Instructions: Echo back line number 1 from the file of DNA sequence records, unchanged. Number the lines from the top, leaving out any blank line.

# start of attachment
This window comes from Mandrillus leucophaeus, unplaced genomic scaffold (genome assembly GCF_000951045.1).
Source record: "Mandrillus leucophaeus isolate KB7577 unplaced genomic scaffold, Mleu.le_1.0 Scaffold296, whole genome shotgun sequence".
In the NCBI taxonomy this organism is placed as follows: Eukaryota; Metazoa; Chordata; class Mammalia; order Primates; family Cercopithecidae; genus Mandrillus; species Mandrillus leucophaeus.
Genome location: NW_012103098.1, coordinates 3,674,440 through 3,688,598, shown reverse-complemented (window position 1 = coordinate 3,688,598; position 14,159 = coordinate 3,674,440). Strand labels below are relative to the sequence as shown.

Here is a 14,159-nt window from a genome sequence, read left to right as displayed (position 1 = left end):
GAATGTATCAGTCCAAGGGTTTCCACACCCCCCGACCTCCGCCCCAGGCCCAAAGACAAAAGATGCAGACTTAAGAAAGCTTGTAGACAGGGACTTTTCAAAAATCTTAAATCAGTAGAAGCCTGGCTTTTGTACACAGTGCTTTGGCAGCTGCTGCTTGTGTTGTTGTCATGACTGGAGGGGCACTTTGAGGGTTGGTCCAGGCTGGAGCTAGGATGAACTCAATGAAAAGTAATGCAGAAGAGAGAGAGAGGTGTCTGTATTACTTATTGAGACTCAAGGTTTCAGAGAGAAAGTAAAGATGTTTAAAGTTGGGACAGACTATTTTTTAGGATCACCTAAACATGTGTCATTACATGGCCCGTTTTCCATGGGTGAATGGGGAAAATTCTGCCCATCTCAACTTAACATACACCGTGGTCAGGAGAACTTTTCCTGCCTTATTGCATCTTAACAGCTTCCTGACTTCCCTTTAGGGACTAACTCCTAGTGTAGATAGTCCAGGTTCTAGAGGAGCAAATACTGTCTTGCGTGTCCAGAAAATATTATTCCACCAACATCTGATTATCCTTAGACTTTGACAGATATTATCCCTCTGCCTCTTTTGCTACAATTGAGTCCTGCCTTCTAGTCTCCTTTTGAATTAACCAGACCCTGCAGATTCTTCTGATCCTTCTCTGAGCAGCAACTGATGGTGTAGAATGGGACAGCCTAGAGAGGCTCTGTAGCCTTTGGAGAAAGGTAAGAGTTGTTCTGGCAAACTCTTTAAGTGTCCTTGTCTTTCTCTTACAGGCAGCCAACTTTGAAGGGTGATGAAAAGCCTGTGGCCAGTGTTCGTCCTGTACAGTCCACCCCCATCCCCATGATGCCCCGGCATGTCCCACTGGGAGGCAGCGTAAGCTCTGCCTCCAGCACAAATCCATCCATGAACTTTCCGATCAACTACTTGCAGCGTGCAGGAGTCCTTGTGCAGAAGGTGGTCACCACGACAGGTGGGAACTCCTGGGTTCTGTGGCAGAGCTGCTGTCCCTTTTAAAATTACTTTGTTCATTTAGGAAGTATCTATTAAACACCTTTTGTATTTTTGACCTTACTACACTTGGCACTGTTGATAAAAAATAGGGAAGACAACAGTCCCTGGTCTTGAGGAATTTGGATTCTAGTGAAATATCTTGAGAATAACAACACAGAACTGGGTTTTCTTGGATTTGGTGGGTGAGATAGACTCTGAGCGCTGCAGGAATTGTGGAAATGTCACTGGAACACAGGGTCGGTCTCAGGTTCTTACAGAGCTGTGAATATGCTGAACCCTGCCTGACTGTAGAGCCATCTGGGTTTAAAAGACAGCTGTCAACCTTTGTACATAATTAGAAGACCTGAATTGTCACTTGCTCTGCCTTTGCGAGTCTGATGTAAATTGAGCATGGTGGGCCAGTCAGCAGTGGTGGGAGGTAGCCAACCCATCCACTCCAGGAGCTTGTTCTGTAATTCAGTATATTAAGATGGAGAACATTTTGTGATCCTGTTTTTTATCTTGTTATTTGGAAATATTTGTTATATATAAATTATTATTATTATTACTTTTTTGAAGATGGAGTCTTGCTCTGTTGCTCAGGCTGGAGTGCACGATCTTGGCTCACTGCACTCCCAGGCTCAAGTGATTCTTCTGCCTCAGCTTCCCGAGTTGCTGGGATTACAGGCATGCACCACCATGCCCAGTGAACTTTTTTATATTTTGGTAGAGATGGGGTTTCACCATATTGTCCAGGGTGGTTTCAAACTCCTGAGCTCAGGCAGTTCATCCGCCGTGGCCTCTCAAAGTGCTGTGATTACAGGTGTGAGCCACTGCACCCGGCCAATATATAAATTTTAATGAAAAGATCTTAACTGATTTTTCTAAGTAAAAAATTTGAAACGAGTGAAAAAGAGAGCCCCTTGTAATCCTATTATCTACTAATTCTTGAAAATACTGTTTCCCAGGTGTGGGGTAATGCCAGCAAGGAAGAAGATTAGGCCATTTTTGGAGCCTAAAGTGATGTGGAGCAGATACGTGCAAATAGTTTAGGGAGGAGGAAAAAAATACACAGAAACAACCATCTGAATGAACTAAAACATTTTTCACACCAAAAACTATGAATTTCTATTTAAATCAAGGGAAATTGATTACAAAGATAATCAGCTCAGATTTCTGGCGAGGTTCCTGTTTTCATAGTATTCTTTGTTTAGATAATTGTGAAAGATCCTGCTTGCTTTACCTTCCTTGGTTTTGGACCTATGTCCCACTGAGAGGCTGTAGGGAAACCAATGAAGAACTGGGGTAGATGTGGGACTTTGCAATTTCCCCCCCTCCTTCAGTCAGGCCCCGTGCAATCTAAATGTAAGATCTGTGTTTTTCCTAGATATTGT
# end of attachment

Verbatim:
This window comes from Mandrillus leucophaeus, unplaced genomic scaffold (genome assembly GCF_000951045.1).